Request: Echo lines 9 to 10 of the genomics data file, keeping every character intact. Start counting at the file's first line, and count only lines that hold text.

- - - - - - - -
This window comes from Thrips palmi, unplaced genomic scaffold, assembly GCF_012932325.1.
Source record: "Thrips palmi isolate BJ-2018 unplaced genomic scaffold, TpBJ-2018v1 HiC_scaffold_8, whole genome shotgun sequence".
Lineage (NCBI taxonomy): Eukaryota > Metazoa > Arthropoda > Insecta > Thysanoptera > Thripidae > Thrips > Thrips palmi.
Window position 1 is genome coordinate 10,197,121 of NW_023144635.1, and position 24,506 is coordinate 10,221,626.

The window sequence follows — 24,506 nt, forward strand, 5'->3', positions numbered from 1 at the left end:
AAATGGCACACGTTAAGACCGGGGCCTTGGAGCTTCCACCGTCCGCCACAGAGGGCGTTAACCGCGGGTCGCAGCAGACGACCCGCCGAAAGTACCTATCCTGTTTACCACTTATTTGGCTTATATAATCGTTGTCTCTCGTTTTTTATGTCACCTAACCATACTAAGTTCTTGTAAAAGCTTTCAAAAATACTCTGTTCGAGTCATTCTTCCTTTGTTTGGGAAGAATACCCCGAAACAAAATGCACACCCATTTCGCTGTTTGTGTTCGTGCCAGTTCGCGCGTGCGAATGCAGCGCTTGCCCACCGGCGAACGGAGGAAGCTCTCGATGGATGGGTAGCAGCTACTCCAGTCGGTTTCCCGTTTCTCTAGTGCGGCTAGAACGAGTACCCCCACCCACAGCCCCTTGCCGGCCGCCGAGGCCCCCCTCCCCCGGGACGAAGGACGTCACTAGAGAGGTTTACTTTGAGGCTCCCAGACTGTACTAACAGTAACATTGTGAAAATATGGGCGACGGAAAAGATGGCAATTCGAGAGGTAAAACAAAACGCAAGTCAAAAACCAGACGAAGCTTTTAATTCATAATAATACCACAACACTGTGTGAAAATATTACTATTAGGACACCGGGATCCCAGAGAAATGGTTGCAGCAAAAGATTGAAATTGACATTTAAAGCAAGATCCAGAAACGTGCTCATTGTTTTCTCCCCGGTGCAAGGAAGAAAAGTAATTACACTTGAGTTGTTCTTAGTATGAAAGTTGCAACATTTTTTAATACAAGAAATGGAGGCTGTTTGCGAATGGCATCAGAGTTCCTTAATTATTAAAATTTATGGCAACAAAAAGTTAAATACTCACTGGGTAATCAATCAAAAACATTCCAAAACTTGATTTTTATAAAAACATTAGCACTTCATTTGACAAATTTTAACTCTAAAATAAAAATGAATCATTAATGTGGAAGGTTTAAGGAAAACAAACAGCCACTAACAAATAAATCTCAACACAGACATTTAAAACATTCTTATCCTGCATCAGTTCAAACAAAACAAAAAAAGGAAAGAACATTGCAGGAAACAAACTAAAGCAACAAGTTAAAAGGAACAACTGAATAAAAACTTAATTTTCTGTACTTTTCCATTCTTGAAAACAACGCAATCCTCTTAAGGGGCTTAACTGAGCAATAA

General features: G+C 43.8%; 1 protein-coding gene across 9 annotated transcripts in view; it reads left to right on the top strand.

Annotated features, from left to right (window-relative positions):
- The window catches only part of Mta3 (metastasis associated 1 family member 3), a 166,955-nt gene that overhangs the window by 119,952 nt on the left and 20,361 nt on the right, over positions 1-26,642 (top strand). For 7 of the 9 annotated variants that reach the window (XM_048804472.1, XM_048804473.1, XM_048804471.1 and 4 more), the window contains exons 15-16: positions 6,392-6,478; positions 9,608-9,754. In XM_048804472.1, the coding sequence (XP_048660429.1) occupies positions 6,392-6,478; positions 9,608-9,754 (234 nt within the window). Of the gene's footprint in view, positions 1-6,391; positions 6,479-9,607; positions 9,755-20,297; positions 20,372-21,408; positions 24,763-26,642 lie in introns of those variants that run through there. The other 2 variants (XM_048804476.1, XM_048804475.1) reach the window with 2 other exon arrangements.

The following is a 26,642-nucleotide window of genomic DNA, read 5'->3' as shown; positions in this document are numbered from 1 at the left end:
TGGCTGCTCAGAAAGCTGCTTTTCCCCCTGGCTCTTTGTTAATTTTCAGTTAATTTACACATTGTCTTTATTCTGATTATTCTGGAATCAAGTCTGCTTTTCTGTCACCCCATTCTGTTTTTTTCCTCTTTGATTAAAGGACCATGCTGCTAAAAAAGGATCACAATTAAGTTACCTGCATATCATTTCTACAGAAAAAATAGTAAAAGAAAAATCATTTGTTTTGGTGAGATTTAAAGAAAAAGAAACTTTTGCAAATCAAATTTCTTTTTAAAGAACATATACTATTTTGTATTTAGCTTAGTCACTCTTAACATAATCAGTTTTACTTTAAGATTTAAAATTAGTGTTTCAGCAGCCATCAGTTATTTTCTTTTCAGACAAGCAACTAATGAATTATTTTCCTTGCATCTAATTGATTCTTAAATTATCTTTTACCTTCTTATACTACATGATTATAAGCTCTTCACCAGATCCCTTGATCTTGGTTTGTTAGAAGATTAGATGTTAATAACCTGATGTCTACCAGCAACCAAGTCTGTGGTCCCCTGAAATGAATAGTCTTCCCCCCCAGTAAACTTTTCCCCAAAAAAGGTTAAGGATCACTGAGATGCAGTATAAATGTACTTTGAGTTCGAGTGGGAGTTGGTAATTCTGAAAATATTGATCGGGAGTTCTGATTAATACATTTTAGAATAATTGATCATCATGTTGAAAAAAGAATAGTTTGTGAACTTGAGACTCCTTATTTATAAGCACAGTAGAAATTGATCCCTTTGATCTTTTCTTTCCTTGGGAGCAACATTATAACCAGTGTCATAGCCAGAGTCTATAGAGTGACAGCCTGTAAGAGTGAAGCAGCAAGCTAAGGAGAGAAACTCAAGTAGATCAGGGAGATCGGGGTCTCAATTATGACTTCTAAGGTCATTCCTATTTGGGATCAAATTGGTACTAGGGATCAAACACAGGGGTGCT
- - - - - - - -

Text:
- The window catches only part of Mta3 (metastasis associated 1 family member 3), a 166,955-nt gene that overhangs the window by 119,952 nt on the left and 20,361 nt on the right, over positions 1-26,642 (top strand). For 7 of the 9 annotated variants that reach the window (XM_048804472.1, XM_048804473.1, XM_048804471.1 and 4 more), the window contains exons 15-16: positions 6,392-6,478; positions 9,608-9,754. In XM_048804472.1, the coding sequence (XP_048660429.1) occupies positions 6,392-6,478; positions 9,608-9,754 (234 nt within the window). Of the gene's footprint in view, positions 1-6,391; positions 6,479-9,607; positions 9,755-20,297; positions 20,372-21,408; positions 24,763-26,642 lie in introns of those variants that run through there. The other 2 variants (XM_048804476.1, XM_048804475.1) reach the window with 2 other exon arrangements.

The following is a 26,642-nucleotide window of genomic DNA, read 5'->3' as shown; positions in this document are numbered from 1 at the left end: